Survival Food: 60+ Long-Term Emergency Foods and Supplies You can Buy at the Grocery Store

Emergency Food Pantry

When disaster strikes, there’s a pretty good chance your local grocery stores will be stripped bare in a matter of hours. From panicked people trying to stock up on last-minute supplies to those who failed to prepare for even short-term disasters and now find themselves facing the prospect of starving, your local grocery store will look like a battleground in a post-apocalyptic movie.

Most grocery stores have a maximum three-day supply of goods on hand before they run dry. That means even short-term disasters like hurricanes, floods, and earthquakes can cause supply chain problems that will quickly wipe out their inventory. Now throw in a long-term disaster that cuts off supplies for months, and you have a real recipe for disaster.

To be prepared to face an emergency situation where supply chains fail and food deliveries are blocked, you need to invest in a long-term food supply. This supply should be made up of at least six months’ worth of emergency food with a long shelf-life – preferably something that you already eat.

From Supermarket Shelves to Survival Pantry: Building Your Emergency Food Stockpile with Long-Lasting Food From The Grocery Store

Storing Long-term food supplies at home.

In the face of so many uncertainties, it’s important to ensure you and your loved ones’ survival by stocking an emergency pantry with long-lasting food supplies. While many so-called survival experts try selling commercial ‘survival food’ as the answer, we advocate for building your stockpile with familiar foods you probably already eat – all from your local grocery store or farmer’s markets.

During an emergency situation, the last thing you want to do is eat a bunch of weird survival foods that you’ve never eaten before – from possible allergy concerns to the stuff just downright tasting like crap, now is not the time to start experimenting. On top of that, we don’t like wasting money, so buying foods you already eat and running them on a rotation system that ensures you don’t find yourself years from now with a pantry full of expired food!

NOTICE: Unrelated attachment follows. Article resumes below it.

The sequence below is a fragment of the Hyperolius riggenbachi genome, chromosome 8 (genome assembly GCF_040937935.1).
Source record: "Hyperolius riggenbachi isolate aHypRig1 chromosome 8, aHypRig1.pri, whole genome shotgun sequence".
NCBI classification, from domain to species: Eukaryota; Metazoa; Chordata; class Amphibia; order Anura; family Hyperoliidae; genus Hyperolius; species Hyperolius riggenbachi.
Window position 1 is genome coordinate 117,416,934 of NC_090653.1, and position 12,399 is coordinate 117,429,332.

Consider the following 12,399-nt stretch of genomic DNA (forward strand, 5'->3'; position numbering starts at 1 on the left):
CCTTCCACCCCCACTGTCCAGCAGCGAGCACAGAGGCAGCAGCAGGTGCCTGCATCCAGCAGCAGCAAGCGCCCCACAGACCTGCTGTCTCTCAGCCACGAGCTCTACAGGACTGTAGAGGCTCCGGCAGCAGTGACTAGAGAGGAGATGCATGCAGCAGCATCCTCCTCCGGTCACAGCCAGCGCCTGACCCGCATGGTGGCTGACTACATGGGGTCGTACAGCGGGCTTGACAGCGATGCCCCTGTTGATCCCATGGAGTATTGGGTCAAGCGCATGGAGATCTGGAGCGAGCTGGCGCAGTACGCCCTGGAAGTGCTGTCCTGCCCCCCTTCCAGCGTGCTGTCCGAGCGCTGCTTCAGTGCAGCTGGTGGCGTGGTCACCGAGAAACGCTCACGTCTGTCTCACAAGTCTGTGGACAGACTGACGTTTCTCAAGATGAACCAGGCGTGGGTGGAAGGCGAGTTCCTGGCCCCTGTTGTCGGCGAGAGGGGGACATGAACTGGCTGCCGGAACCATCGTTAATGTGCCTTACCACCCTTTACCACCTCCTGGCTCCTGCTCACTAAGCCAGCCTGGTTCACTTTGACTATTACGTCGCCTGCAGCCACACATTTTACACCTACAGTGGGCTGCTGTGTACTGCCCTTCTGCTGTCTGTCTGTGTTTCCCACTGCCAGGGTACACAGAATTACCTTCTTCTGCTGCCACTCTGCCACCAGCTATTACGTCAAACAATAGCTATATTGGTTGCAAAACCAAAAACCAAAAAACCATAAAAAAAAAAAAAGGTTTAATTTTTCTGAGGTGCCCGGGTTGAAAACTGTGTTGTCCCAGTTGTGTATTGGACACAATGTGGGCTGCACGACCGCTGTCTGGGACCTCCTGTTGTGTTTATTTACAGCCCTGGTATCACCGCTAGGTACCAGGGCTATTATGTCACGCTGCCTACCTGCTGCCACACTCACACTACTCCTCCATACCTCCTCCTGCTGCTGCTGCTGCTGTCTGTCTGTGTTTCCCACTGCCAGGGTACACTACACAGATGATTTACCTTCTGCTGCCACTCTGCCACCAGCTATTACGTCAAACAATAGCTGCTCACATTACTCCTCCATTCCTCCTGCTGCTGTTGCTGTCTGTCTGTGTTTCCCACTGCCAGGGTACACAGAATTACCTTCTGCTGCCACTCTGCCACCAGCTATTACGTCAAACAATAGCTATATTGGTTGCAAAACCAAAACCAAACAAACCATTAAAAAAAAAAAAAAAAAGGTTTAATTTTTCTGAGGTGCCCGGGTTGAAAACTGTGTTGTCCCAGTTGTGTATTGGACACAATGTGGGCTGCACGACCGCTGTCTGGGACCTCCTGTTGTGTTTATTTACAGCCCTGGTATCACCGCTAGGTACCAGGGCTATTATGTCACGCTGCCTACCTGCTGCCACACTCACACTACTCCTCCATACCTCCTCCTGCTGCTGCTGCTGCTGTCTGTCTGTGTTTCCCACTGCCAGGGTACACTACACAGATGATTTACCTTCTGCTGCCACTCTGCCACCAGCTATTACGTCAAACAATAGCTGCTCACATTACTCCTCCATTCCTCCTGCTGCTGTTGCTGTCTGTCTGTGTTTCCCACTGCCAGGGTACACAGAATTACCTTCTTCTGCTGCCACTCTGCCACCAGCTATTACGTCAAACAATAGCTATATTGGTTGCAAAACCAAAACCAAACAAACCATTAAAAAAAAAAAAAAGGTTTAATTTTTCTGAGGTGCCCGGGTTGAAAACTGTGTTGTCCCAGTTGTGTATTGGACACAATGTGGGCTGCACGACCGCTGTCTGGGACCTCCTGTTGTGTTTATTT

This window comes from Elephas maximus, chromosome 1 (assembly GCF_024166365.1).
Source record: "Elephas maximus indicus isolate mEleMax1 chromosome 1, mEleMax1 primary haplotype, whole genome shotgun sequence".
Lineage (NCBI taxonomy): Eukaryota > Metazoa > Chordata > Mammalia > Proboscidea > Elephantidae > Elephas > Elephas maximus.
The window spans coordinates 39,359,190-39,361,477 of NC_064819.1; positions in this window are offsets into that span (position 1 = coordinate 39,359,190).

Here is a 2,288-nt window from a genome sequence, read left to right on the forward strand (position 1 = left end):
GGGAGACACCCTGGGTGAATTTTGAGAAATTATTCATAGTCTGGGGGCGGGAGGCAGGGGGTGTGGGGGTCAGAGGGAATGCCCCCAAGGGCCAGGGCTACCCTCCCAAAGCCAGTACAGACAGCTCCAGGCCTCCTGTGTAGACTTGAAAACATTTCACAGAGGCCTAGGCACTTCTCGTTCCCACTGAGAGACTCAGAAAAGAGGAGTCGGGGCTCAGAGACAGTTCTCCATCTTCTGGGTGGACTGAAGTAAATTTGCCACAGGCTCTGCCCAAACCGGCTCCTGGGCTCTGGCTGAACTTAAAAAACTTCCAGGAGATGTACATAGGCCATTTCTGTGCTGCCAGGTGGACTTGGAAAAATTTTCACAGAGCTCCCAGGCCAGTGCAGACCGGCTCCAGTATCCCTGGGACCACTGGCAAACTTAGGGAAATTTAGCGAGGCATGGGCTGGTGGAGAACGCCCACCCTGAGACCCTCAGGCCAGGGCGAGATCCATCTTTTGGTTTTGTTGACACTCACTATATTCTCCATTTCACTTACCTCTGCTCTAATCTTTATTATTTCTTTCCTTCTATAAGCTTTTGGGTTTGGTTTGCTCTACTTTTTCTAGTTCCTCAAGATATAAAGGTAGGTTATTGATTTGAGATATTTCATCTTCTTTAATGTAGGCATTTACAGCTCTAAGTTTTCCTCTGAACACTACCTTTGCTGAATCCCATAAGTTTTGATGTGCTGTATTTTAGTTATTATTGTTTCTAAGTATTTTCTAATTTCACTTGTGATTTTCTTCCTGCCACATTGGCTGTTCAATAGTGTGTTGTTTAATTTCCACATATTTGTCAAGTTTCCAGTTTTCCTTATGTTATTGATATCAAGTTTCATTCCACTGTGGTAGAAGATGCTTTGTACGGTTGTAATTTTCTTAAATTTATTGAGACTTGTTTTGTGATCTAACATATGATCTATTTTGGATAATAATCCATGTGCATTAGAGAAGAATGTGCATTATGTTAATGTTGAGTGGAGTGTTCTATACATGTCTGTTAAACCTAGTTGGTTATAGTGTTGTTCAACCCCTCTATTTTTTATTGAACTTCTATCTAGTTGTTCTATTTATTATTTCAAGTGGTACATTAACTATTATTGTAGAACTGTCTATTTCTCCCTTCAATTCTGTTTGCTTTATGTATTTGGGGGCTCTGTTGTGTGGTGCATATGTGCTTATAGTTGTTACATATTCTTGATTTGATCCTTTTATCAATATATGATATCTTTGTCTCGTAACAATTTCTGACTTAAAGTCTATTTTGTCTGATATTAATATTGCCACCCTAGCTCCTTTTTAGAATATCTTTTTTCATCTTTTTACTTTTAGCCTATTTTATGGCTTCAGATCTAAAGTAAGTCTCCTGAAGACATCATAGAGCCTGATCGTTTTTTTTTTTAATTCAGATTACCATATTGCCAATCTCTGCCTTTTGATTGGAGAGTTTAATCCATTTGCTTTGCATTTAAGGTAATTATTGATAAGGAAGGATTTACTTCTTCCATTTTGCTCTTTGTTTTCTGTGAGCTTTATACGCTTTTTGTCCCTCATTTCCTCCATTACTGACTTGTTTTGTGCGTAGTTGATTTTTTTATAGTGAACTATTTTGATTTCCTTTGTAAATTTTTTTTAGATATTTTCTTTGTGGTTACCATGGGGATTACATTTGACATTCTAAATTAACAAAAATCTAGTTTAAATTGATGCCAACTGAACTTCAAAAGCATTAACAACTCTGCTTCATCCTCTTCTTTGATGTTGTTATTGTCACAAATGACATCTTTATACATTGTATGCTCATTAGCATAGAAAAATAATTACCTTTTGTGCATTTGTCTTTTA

With the help of suggestions that have come in from our readers, we have compiled a list of the top food items and emergency supplies that you can buy at the grocery store. The list contains foods with a long shelf-life, items that have multiple uses, and supplies that are great for bartering.

Survival Foods that add flavor & comfort:

Comfort foods can be a huge morale booster during a stressful survival situation, something that needs to be kept in mind when starting to stockpile food. These four things can be stored for over 10 years, and are a great way to add a little bit of flavor to your cooking. If stored properly they will probably last indefinitely.

  1. Salt: From food preservation to maintaining proper electrolyte balance in the body to enhancing the flavor of your food, salt is an an essential part of your food storage stockpile!
  2. Sugar: – Brown or White sugars can be stored for quite some time and during emergencies or high-stress situations can help boost energy levels and provide a quick source of fuel. It can also be a huge morale booster when things start getting tough.
  3. Raw Honey: Honey has an incredibly long shelf life contains numerous vitamins, minerals, and antioxidants. Honey has also been used for centuries as a natural remedy for wound healing due to its antimicrobial properties.
  4. Alcohol – Whiskey, Vodka, etc.: From bartering to health and medicinal uses, alcohol is one of those items that should be part of any good preparedness stockpile. Check out our article on which liquors are best to stockpile for preparedness.

Base cooking ingredients with a long shelf life

Survival Cooking Ingredients

Many people today lack the ability to cook anything from scratch, relying heavily on prepackaged and processed foods. This trend is unhealthy, but it could prove deadly during a long-term survival situation. Learning how to cook from basic ingredients is crucial for successfully preparing for emergencies and ensuring self-sufficiency in food storage.

The following categories of food make up the foundation of most recipes and are all things that store well.

Hard Grains: Stored properly hard grains have a shelf life of around 10 – 12 years.

  1. Buckwheat
  2. Dry Corn
  3. Kamut
  4. Hard Red Wheat
  5. Soft White Wheat
  6. Millet
  7. Durum wheat
  8. Spelt

Soft grains: These soft grains will last around 8 years at 70 degrees, sealed without oxygen.

  1. Barley,
  2. Oat Groats,
  3. Quinoa
  4. Rye

Beans: Sealed and kept away from oxygen the following beans can last for around 8 – 10 years.

  1. Pinto Beans
  2. Kidney Beans
  3. Lentils
  4. Lima Beans
  5. Adzuki Beans
  6. Garbanzo Beans
  7. Mung Beans
  8. Black Turtle Beans